Get fGIS here

Getting Started with SurGe Gridding and Mapping Software

SurGe opens with a Project Manager to locate data files and to set the basic parameters of your mapping project. This enhanced interface is new to SurGe version five. It's a pleasure to use with well-organized features.

You'll need to load a basic data file to begin. Input data must be in a tab (or space) delimited text file organized in four columns with the x-y coordinates of each data point, the data value (z) and a label. A technique for creating data files follows, below.

SurGe employs an inventive file naming convention. Data files must end with a three letter extension starting with "dt" (e.g., "project_name.dt_"). The third letter (the "suffix") can be the characters a-z or 0-9. The suffix can be used to distinguish different versions of your data set. Suffix "a" might be the original data, where "b" might be a percentage of the original or some other factor you want to compare to the original.

Type in a data file name prefix or use the "Find" button to browse folders. (If this is the first time you've used SurGe, the program comes with a folder that includes a couple of examples that you can experiment with. Additional sample data used for the maps on this page are available as a zip file, below.)

After locating the data files you want to map, click the "Run SurGe" button.


SurGe Example

I prefer to begin a project by making a map boundary. Without a map boundary, the color gradients will flow to the edge of the screen.

In this case, I've opened a data file that has points around the edge of the State of Wisconsin outline. To create a boundary file, press Enter on the keyboard (which causes SurGe to enter a digitizing mode) then type Ctrl-H (which starts a boundary). Left click each boundary point in sequence (like a dot-to-dot coloring book) to create a boundary polygon with a red line. Type "U" to close the polygon, and then choose Object/Save. Boundary files may contain up to 777 points.

A boundary is saved as "project_name.HR". You can re-use the boundary with other projects by copying the file and renaming the prefix to match your actual project name. SurGe will automatically load the boundary file (n.HR) if it is present with a data file (n.dt_) that has the same prefix name (n).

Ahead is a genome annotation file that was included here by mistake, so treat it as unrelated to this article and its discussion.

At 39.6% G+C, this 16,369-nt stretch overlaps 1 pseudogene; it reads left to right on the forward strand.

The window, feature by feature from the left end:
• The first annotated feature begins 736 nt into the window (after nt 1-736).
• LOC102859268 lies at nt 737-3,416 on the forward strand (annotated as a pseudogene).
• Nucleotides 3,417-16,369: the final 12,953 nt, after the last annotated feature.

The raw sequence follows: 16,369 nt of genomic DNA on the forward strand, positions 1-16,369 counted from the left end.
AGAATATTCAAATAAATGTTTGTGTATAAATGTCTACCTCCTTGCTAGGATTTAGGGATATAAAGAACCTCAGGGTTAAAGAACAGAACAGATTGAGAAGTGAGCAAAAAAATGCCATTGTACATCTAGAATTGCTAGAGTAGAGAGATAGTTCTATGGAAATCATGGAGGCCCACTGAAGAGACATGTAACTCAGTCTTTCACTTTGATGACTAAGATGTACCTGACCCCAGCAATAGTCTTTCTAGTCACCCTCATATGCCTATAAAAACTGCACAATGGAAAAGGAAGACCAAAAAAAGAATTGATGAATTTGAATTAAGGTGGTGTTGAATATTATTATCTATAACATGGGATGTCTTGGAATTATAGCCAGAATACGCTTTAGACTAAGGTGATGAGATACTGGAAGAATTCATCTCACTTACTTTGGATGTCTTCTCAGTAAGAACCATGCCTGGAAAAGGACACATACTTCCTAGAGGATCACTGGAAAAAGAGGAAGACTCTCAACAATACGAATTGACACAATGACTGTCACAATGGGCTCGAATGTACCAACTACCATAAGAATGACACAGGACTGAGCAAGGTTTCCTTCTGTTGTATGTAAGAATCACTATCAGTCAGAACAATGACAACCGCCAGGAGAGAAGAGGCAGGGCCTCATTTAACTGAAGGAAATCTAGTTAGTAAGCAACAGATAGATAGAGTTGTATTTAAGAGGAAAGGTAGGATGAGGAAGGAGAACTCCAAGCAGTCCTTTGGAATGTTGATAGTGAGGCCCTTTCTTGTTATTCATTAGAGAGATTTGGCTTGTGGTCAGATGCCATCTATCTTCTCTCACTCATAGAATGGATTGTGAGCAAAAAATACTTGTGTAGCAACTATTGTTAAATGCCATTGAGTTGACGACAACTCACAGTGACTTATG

See the procedure below for creating the points for a data file.

The next step is to open the project's data points. If the project has a pre-existing boundary file (made as explained above), it will also be loaded.

SurGe needs to create a grid file for the data before it can display color contours or other maps. Choose "Interpolation/Calculate Grid" from the menu bar. A DOS window will open that runs a subprogram to calculate the grid. You are given the opportunity to enter a number of parameters. The basic one to change from the default on the first run is the grid size in the X direction. That determines the size of the map that will be produced. You might want to start with X set at about 300 (circled in red). You can increase the value later if you want a larger map.

The program will set a proportional height (Y=320, above), which you should accept by pressing Enter. Press Enter to accept each of the other defaults on the first run. When the subroutine is finished, press Enter to return to the main SurGe screen.

You are almost ready to make data maps.

First, be sure you have completed the step above to calculate the grid. If you want to make an isoline map, you will also need to calculate isolines as shown in the menu selection on the left.